Runners run.


                          Closed for repairs

                             mta: early signs are the lightheadedness, loss of cognitive function, slowing down...actual hunger even.

                             

                            I had this on a hot summer run in York last year.  You referred to it as a slogfest, which is exactly what it was.  For me that was dehydration, I'm almost sure, so I could see it being hard to tell the 2 apart. 

                             

                            And I guess the only reason I'd question what you are saying about newer marathoners being more predisposed to bonking is because very few of us (relatively) are actually racing the marathon, or running up against that red line of our potential for 26.2 miles.  However, you and other experienced people are.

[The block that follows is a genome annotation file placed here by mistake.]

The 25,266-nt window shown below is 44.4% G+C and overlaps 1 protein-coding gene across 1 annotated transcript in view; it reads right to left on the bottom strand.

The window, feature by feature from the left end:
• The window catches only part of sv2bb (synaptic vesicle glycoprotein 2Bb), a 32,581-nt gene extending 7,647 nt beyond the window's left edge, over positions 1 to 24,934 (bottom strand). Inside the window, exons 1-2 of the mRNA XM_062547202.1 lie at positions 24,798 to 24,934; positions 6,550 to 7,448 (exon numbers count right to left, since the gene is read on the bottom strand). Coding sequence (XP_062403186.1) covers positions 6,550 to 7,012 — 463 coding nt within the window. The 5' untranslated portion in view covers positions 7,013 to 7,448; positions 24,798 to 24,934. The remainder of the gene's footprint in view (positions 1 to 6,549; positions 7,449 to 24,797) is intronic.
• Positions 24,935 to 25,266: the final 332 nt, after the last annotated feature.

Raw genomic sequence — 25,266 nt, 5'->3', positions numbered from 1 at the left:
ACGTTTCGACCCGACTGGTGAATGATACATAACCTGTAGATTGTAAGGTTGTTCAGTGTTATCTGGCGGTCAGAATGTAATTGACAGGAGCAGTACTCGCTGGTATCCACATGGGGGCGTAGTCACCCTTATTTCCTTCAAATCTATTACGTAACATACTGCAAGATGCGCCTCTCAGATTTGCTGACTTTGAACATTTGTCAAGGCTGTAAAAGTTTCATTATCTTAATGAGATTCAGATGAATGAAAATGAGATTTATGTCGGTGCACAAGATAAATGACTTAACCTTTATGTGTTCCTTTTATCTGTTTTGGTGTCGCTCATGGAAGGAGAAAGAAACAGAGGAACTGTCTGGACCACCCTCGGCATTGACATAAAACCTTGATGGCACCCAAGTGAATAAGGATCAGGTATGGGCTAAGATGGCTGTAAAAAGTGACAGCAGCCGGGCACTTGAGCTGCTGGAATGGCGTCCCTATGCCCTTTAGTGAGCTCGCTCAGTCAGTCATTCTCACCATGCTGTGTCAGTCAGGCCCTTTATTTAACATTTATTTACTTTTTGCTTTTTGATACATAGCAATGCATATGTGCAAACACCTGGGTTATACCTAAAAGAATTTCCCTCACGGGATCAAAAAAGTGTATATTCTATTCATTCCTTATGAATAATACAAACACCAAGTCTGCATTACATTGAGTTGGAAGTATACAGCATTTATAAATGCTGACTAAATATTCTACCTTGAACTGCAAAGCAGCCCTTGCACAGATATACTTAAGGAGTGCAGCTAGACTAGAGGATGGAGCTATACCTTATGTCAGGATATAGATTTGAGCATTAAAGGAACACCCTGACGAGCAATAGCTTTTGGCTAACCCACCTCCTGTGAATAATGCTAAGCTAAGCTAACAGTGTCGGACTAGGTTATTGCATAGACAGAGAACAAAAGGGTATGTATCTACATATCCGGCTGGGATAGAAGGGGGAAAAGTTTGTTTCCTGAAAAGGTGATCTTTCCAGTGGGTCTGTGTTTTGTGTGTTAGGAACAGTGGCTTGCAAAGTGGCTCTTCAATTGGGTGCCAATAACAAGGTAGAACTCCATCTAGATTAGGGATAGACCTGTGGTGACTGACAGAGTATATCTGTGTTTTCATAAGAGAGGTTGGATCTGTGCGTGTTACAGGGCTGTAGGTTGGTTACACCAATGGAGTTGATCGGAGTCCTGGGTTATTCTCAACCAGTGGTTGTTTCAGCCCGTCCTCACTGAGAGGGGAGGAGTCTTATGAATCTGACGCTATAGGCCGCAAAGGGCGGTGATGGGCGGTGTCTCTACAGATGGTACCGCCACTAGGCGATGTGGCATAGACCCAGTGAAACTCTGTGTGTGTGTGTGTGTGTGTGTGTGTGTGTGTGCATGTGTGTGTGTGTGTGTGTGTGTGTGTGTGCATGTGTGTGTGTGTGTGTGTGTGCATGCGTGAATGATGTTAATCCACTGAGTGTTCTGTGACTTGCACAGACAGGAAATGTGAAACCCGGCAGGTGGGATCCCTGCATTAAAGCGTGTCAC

Prince of Fatness

                               

                              PH - try running some 50 mile weeks now and again.  You're welcome.

                               

                              Since this seems to be entertaining you, I updated my sig line.  Just for you.

                              Semi-retired.


                              Closed for repairs

                                PH is not taking the bait today.  I will have to rethink my strategy.

                                 

                                MTA: Bingo.

                                 

                                MTAA: It's a strange coincidence that so many people quote T2 in their signatures.  I should probably go hunt down something myself. 

                                 

                                12345